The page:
Archive for August 14th, 2018

One of the top six writers of the 20th century? Stalin didn’t think so.

Tuesday, August 14th, 2018
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The Soviet FD locomotive, featured in “Immortality” (Photo: LHOO/Peter van den Bossche)

Who was the greatest writer of the 20th century? Not many would put Andrey Platonov in the top half-dozen. But Nobel prizewinning poet Joseph Brodsky did.

“I squint back on our century and I see six writers I think it will be remembered for.  They are Marcel Proust, Franz Kafka, Robert Musil, William Faulkner, Andrey Platonov and Samuel Beckett…. They are summits in the literary landscape of our century … What’s more, they don’t lose an inch of their status when compared to the giants of fiction from the previous century,” he said. Gorky, Bulgakov, and Pasternak might have seconded the vote for Platonov. Unfortunately, Stalin called him scum.

He ended his days sweeping streets.

According to The Irish Times literary critic Eileen Battersby writing eight years ago: “The poet Joseph Brodsky divided the world into those who had read Platonov, and so merited the title of readers, and those who had not, and thus were dismissed outright as lesser mortals. For Brodsky, Platonov ‘simply had a tendency to see his words to their logical – that is absurd, that is totally paralysing – end. In other words, like no other Russian writer before or after him, Platonov was able to reveal a self-destructive, eschatological element within the language itself.’”

At the time I first heard about him, however, I don’t think The Foundation Pit had been published in English yet. But now you can read Platonov’s short story “Immortality,” which Platonov published in 1936, breaking years of silence and official censure. (This short story was published an editorial saying the author had overcome his “grave, creative errors.”) The story is an experiment in social realism, but perhaps the best of that misguided genre had to offer – and, as the son of a railway worker, it perhaps borrows a bit of his own history.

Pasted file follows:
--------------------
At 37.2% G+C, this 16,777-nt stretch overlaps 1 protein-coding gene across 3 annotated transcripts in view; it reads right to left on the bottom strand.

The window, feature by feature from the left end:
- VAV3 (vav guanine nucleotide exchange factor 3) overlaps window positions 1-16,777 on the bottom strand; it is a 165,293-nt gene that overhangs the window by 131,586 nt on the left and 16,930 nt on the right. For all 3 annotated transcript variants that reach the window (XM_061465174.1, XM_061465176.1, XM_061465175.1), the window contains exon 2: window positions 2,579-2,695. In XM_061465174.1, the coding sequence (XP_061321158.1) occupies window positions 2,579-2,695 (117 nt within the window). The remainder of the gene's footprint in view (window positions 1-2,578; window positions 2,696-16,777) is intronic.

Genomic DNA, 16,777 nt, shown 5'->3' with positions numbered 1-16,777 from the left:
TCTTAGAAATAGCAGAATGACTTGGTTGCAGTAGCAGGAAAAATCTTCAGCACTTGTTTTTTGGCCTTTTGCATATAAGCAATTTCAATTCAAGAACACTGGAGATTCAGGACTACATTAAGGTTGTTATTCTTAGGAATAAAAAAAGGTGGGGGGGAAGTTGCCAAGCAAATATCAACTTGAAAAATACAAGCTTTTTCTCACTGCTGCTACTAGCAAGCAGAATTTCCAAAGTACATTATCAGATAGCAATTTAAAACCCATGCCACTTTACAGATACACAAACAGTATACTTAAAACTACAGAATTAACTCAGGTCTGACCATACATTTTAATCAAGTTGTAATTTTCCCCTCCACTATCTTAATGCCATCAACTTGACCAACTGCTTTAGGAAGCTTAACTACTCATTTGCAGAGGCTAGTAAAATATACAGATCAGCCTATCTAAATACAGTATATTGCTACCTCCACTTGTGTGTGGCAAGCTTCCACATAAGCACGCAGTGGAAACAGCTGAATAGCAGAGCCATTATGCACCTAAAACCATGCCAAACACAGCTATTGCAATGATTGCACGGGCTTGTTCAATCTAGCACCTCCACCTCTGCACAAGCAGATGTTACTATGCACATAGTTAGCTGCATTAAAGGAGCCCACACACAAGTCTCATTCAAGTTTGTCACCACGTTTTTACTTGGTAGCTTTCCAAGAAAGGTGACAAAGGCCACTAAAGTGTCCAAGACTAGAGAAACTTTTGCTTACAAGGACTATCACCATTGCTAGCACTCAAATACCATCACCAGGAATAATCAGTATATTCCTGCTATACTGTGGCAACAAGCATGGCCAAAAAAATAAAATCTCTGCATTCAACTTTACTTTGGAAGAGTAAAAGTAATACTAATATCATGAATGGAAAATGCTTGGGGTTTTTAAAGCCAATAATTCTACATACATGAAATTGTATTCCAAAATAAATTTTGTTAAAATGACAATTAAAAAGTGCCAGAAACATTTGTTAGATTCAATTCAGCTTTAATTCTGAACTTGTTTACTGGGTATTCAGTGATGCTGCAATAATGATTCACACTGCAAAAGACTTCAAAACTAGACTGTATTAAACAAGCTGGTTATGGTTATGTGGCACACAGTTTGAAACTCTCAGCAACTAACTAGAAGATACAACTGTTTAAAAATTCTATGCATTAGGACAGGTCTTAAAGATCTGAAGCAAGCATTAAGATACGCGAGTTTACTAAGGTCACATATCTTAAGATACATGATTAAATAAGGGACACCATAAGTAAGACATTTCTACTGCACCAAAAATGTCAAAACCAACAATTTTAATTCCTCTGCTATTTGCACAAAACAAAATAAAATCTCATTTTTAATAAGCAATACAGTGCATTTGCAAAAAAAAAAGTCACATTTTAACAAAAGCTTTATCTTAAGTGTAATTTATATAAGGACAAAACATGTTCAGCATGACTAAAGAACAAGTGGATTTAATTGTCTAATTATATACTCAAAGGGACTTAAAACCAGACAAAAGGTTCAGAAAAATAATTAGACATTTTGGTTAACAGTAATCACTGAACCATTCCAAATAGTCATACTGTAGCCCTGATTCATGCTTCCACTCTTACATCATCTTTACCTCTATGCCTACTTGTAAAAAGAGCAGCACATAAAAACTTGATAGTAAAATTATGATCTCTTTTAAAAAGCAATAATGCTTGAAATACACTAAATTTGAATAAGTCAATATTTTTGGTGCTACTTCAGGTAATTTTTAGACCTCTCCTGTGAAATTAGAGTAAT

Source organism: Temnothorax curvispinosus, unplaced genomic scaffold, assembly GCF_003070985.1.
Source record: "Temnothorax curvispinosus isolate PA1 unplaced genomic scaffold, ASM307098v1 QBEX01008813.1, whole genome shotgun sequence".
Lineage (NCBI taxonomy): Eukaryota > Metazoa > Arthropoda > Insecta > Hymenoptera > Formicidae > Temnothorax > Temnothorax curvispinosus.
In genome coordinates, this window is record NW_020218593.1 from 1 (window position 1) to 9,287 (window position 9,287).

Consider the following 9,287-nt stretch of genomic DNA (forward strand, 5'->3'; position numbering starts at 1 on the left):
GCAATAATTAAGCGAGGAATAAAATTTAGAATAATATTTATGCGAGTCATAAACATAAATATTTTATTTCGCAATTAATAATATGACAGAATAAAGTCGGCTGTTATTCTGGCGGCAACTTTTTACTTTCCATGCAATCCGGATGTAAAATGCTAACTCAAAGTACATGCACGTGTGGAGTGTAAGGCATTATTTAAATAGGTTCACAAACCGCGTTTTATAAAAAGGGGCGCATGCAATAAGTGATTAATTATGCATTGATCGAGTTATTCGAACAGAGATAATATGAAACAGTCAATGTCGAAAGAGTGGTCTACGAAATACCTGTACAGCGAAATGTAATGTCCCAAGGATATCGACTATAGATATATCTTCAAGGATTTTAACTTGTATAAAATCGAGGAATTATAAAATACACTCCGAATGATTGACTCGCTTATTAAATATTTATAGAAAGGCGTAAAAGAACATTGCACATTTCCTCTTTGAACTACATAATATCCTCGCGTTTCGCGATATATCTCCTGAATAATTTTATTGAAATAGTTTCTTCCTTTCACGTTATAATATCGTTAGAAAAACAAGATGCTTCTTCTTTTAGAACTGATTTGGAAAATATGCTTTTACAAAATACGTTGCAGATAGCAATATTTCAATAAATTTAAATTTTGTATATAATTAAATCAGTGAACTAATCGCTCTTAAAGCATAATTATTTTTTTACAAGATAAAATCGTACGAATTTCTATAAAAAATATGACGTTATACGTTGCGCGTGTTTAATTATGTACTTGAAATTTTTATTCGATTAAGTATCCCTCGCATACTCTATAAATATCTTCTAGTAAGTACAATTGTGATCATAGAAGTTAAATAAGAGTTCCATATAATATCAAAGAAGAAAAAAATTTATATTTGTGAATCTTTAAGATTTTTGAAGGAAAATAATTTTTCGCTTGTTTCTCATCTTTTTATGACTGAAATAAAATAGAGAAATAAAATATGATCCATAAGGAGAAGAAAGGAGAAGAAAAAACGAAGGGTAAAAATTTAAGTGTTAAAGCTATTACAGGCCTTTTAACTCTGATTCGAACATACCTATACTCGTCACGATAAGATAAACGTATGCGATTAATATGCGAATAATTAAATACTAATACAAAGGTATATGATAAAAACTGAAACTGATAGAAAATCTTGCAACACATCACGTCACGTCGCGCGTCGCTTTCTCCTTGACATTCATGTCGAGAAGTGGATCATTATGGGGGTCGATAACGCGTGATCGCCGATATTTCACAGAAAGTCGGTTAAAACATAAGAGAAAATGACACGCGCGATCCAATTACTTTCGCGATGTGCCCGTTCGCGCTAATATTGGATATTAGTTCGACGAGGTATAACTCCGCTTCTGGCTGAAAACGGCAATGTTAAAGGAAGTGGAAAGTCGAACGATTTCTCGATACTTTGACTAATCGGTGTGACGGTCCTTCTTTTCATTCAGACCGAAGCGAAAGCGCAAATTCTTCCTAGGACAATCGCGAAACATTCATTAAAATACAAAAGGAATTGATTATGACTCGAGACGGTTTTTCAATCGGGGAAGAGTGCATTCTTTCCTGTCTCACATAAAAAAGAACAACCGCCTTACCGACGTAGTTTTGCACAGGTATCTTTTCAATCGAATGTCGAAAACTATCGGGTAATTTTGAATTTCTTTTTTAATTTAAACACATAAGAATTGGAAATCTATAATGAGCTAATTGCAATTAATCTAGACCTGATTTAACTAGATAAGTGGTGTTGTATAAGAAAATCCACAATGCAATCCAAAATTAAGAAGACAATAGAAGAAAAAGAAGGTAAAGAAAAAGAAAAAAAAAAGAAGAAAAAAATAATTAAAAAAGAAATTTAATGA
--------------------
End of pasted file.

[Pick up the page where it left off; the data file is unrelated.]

It begins:

After midnight, on the approach to Red Peregon station, the FD locomotive began to shout and weep.1 It sang in the winter darkness with the deep strength of its hot belly and then began to change to a gentle, weeping human breathing, addressing someone who was not replying. After falling briefly silent, the FD again complained into the air: human words could already be discerned in this signal, and whoever now heard them must have felt pressure on his own conscience because of the engine’s torment—helpless, heavy rolling stock hung on the maternal hook of her tender and the station’s approach signal was signaling red. The driver closed the last steam cutoff—the signal was still an obstinate red—and gave the three toots of a complete stop. He took out a red handkerchief and wiped his face, which the winter night’s wind was covering all the time with tears out of his eyes. The man’s vision had begun to weaken and his heart had become sensitive: the driver had lived some time in the world and travelled some distance over the earth. He did not curse into the darkness at the fools in the station, though he was going to have to take two thousand tons, from a standstill, up the incline, and the friction of the locomotive’s metal wheel rims would draw fire from the frozen rails.

The selfless hero of the story is the station chief Emmanuil Semyonovich Levin. His housekeeper approaches his room to wake him up:

The telephone above her boss’s bed was silent; her boss also slept and his body, accustomed to brief rest, was gathering strength, quickly, hurriedly—his heart had stilled in the depth of his chest, his breathing had shortened, supporting only a small watchful flame of life, each muscle and each tendon was secretly tugging, struggling against monstrosity and the creases of daytime tension. But in the darkness of a mind abundantly irrigated with blood, one quivering spot still gleamed, shining through the half-dark of eyes half-shuttered by lids: it was as if a lamp was burning on a distant post, by the entry switch of the main track coming out from real life, and this meek light could be transformed at any moment into a vast radiance of all consciousness and so set the heart to run at full speed.

The translators are Lisa Hayden and the matchless Robert Chandler. (And read Chandler’s fascinating discussion of Platonov in The Guardian here.) Read Platonov’s “Immortality” in its entirety over at E-flux here.